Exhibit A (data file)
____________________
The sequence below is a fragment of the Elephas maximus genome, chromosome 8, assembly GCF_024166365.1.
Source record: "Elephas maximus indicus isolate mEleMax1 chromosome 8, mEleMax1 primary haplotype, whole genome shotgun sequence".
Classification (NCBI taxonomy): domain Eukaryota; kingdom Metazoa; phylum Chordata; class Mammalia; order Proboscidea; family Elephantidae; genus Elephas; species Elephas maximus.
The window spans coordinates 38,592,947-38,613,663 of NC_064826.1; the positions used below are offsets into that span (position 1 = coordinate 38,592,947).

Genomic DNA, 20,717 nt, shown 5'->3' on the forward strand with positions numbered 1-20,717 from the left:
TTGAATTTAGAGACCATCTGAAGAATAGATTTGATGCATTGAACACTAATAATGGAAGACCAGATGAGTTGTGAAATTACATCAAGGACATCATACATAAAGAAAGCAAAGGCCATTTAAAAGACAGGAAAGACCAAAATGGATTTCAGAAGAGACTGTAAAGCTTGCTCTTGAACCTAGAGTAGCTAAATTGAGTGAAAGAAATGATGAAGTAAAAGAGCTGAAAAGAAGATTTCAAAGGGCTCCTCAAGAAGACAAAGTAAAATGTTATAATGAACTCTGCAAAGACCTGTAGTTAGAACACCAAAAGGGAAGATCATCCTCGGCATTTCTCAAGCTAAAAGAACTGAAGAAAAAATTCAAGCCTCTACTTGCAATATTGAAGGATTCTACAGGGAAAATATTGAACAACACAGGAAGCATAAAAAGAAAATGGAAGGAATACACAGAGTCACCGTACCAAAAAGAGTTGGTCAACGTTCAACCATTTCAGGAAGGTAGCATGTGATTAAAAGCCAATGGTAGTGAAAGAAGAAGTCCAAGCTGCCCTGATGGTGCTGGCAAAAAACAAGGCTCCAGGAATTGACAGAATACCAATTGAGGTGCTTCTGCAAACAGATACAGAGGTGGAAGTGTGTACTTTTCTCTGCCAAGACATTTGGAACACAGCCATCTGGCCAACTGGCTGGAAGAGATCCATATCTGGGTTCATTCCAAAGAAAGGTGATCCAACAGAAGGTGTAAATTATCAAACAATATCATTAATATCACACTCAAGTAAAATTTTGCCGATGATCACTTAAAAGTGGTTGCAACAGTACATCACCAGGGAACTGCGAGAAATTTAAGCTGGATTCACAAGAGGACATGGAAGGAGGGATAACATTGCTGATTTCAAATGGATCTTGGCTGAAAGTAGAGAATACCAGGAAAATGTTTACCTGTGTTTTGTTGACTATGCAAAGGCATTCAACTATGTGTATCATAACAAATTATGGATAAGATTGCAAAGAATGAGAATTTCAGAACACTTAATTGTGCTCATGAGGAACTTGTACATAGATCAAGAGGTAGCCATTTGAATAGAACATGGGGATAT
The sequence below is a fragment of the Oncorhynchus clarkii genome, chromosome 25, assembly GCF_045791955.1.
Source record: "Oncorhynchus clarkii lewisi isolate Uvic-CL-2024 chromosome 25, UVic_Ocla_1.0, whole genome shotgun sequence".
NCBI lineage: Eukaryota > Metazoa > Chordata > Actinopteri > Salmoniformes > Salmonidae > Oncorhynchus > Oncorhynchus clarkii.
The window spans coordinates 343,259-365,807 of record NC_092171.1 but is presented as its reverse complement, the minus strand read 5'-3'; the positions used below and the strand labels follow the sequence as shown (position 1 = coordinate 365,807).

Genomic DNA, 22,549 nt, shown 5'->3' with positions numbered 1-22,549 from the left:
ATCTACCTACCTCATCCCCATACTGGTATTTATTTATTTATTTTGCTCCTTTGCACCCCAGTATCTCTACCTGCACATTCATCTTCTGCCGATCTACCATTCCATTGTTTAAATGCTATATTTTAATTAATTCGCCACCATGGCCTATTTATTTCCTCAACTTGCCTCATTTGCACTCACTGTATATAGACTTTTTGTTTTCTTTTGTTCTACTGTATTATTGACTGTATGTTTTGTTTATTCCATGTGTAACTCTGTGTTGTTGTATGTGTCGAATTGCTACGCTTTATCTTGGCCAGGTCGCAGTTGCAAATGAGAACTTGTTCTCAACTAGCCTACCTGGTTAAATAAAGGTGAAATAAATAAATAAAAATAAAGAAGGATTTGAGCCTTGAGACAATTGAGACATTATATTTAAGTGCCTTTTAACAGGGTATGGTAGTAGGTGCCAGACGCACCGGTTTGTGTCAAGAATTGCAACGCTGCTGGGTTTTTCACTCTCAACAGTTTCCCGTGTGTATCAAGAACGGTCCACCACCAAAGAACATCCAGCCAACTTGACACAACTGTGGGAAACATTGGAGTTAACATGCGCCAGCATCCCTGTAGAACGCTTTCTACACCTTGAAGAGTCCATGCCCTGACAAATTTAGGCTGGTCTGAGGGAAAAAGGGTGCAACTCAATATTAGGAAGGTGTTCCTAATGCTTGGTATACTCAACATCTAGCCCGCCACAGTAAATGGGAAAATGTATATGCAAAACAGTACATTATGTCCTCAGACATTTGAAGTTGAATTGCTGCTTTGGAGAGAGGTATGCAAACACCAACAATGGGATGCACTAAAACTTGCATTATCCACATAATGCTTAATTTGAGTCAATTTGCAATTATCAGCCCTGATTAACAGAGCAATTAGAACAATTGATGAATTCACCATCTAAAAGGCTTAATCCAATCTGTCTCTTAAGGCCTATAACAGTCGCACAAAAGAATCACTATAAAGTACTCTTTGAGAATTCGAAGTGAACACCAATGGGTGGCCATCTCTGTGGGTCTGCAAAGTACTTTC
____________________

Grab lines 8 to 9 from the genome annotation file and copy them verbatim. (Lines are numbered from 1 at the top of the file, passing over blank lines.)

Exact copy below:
Source record: "Oncorhynchus clarkii lewisi isolate Uvic-CL-2024 chromosome 25, UVic_Ocla_1.0, whole genome shotgun sequence".
NCBI lineage: Eukaryota > Metazoa > Chordata > Actinopteri > Salmoniformes > Salmonidae > Oncorhynchus > Oncorhynchus clarkii.